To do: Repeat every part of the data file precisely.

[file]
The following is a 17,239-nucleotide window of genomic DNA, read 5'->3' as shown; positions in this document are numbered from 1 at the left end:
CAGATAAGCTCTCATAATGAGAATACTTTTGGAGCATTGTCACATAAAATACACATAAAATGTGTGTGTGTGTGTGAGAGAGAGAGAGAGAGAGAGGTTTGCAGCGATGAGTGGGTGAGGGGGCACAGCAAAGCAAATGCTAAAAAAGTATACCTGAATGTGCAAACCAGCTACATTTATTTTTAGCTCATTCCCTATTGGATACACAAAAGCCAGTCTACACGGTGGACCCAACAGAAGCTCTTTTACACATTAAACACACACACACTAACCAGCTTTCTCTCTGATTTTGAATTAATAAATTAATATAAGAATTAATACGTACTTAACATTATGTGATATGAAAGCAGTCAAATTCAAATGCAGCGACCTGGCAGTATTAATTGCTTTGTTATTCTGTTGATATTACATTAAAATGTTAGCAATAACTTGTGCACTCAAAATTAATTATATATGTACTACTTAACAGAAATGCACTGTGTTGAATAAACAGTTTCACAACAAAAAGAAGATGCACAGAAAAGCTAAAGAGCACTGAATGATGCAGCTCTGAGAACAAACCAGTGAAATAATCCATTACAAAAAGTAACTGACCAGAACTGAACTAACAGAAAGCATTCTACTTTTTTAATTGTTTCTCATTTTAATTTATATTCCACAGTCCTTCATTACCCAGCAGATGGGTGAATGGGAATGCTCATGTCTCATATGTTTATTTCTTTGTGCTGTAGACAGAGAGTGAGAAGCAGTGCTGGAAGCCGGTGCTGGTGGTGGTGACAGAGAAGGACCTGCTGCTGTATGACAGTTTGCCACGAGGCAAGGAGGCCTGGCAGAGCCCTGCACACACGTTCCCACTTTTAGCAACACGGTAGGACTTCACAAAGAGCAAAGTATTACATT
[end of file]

The following is a 17,239-nucleotide window of genomic DNA, read 5'->3' as shown; positions in this document are numbered from 1 at the left end:
CAGATAAGCTCTCATAATGAGAATACTTTTGGAGCATTGTCACATAAAATACACATAAAATGTGTGTGTGTGTGTGAGAGAGAGAGAGAGAGAGAGGTTTGCAGCGATGAGTGGGTGAGGGGGCACAGCAAAGCAAATGCTAAAAAAGTATACCTGAATGTGCAAACCAGCTACATTTATTTTTAGCTCATTCCCTATTGGATACACAAAAGCCAGTCTACACGGTGGACCCAACAGAAGCTCTTTTACACATTAAACACACACACACTAACCAGCTTTCTCTCTGATTTTGAATTAATAAATTAATATAAGAATTAATACGTACTTAACATTATGTGATATGAAAGCAGTCAAATTCAAATGCAGCGACCTGGCAGTATTAATTGCTTTGTTATTCTGTTGATATTACATTAAAATGTTAGCAATAACTTGTGCACTCAAAATTAATTATATATGTACTACTTAACAGAAATGCACTGTGTTGAATAAACAGTTTCACAACAAAAAGAAGATGCACAGAAAAGCTAAAGAGCACTGAATGATGCAGCTCTGAGAACAAACCAGTGAAATAATCCATTACAAAAAGTAACTGACCAGAACTGAACTAACAGAAAGCATTCTACTTTTTTAATTGTTTCTCATTTTAATTTATATTCCACAGTCCTTCATTACCCAGCAGATGGGTGAATGGGAATGCTCATGTCTCATATGTTTATTTCTTTGTGCTGTAGACAGAGAGTGAGAAGCAGTGCTGGAAGCCGGTGCTGGTGGTGGTGACAGAGAAGGACCTGCTGCTGTATGACAGTTTGCCACGAGGCAAGGAGGCCTGGCAGAGCCCTGCACACACGTTCCCACTTTTAGCAACACGGTAGGACTTCACAAAGAGCAAAGTATTACATT